A Jackson therapist specializing in trauma joined about 200 protestors Saturday morning at the Jackson Town Square to challenge a government policy she says may affect children for the rest of their lives.
"My America doesn’t traumatize children on purpose," stated a sign Jean Ferguson held high. Also a former teacher, Ferguson spent her career helping children and adults cope with trauma.
"Children that are traumatized," she said, "it comes through their whole adult life, and affects their entire life."
Saturday's march around the Town Square is calling attention to the Trump administration's immigration policies, particularly the recently halted practice of separating migrant children from their parents at the border.
Protestors Saturday said that thousands more children were impacted by the separations than originally reported. Moreover, protestors said they want to see if the Trump administration will comply with a judge's order June 27 ordering the government to reunite children with their families in 30 days. The judge ordered the administration to reunite the youngest children, kids under 5, with their parents within 15 days.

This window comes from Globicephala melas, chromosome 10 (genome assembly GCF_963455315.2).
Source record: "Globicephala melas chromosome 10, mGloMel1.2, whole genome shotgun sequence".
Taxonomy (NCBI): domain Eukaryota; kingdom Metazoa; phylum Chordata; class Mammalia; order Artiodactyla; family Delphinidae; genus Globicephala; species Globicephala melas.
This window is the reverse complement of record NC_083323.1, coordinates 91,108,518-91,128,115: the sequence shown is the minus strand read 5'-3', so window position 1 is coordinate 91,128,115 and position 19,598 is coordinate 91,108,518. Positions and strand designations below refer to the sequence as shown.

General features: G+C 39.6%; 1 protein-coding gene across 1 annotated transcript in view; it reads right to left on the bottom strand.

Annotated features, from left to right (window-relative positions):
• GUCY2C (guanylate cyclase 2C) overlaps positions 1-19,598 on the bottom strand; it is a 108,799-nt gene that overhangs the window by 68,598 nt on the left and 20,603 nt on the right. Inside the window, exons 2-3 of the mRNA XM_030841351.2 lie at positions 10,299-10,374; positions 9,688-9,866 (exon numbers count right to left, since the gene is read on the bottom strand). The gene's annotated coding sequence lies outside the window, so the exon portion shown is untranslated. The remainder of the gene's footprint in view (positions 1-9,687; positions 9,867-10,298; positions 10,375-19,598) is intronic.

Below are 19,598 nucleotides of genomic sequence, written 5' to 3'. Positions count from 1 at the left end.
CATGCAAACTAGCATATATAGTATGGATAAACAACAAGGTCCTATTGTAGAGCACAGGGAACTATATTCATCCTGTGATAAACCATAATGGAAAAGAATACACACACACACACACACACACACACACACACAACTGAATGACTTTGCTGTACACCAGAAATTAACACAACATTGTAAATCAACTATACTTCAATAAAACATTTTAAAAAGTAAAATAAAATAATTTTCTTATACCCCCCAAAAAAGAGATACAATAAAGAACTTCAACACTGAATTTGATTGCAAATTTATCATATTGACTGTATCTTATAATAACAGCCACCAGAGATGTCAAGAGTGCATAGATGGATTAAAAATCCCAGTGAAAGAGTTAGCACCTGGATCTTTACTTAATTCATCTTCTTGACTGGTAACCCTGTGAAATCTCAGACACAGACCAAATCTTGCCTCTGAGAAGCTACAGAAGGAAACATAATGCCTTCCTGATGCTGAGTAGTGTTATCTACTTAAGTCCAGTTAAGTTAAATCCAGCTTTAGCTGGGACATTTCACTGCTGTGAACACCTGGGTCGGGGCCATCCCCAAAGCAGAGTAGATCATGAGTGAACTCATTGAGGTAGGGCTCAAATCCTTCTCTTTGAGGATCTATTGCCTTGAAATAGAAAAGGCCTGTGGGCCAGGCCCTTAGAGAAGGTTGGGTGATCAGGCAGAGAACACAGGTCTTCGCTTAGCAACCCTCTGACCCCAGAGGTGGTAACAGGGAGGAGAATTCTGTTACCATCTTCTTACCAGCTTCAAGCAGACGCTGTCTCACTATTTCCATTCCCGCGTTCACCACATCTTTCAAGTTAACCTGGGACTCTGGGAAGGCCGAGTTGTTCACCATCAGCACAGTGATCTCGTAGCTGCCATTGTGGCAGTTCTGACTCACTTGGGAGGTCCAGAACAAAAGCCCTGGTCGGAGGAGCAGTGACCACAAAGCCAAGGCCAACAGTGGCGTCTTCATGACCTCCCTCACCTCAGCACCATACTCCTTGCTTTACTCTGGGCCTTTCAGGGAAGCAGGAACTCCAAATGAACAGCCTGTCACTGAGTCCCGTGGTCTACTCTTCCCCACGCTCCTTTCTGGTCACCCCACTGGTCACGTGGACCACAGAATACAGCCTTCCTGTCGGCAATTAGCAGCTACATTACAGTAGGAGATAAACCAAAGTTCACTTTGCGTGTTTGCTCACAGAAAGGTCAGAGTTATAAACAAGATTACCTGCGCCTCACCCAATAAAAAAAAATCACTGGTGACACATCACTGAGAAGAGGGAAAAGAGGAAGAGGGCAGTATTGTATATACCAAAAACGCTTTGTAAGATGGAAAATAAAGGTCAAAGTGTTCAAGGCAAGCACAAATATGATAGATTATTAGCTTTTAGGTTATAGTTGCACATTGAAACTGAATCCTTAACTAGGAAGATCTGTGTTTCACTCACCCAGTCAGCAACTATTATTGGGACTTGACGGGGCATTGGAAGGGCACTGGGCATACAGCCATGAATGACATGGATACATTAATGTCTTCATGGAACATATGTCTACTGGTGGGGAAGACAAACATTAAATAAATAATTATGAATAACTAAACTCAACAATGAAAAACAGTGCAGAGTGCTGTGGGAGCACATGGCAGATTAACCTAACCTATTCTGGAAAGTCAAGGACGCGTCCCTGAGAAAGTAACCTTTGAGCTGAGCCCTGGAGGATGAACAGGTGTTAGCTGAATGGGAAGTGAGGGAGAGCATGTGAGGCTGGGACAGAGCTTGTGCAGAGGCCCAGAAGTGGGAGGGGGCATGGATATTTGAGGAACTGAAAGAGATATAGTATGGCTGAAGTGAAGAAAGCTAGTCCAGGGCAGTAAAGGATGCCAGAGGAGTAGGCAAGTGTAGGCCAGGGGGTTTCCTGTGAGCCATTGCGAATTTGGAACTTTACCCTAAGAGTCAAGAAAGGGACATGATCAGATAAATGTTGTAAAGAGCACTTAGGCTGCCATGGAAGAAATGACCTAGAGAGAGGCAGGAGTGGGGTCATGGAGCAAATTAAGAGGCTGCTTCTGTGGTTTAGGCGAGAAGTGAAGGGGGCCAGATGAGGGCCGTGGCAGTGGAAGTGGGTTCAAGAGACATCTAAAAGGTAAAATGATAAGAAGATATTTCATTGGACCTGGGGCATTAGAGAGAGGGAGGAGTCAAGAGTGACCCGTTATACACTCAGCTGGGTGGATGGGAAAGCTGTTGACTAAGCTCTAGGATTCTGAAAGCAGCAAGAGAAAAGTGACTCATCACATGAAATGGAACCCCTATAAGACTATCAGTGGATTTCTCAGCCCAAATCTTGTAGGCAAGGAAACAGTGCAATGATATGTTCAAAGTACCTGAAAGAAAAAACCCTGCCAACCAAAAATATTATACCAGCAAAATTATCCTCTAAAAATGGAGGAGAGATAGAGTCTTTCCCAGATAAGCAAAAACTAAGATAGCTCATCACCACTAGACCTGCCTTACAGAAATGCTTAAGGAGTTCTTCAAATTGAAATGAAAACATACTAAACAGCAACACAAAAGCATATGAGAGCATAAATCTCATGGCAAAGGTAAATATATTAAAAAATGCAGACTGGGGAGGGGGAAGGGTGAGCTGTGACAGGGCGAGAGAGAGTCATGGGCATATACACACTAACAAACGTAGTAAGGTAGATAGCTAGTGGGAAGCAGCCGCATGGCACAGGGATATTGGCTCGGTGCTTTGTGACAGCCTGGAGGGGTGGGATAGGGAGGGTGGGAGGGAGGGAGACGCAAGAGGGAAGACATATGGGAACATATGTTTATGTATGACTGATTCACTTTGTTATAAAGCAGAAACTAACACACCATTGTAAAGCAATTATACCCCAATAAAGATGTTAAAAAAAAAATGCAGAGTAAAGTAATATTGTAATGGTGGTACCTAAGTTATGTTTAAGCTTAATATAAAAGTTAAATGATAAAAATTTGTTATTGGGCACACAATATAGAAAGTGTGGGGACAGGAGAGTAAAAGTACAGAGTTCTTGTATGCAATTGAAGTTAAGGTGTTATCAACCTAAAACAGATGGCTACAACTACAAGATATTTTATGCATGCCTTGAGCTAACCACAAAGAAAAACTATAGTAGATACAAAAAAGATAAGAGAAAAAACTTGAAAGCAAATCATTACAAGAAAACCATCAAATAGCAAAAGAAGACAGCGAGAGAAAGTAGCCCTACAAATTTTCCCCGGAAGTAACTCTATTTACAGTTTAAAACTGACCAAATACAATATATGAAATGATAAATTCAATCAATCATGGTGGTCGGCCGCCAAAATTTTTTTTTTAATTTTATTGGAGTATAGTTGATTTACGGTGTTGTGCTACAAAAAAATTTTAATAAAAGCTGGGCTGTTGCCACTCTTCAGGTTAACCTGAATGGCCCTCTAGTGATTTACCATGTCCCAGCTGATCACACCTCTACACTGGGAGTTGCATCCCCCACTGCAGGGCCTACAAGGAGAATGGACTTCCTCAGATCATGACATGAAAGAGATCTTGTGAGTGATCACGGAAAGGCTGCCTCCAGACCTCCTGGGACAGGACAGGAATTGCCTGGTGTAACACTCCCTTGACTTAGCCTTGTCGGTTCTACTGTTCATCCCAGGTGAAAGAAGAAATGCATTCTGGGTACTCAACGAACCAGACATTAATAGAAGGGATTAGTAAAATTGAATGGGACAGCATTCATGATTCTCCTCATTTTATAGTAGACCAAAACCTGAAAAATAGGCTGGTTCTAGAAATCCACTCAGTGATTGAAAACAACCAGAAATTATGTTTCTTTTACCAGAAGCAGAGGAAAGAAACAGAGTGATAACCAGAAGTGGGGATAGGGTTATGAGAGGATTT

The Jackson rally was among 600 "Families Belong Together" gatherings across the country.
Grandmas Berte Hirschfield, Imaging Spence, Jackie Goldstein and Myra Dorros decided spur of the moment to join the rally after Hirschfield watched a televised plea by outspoken filmmaker Michael Moore, saying now is a critical time to take a stand.
"I wasn’t going to come, I’m almost 80 years old," Hirschfield said. But after hearing Moore, she said, "I realize everyone has to participate."
The grandmas said they were to stand up for children; combined they have 30 grandchildren.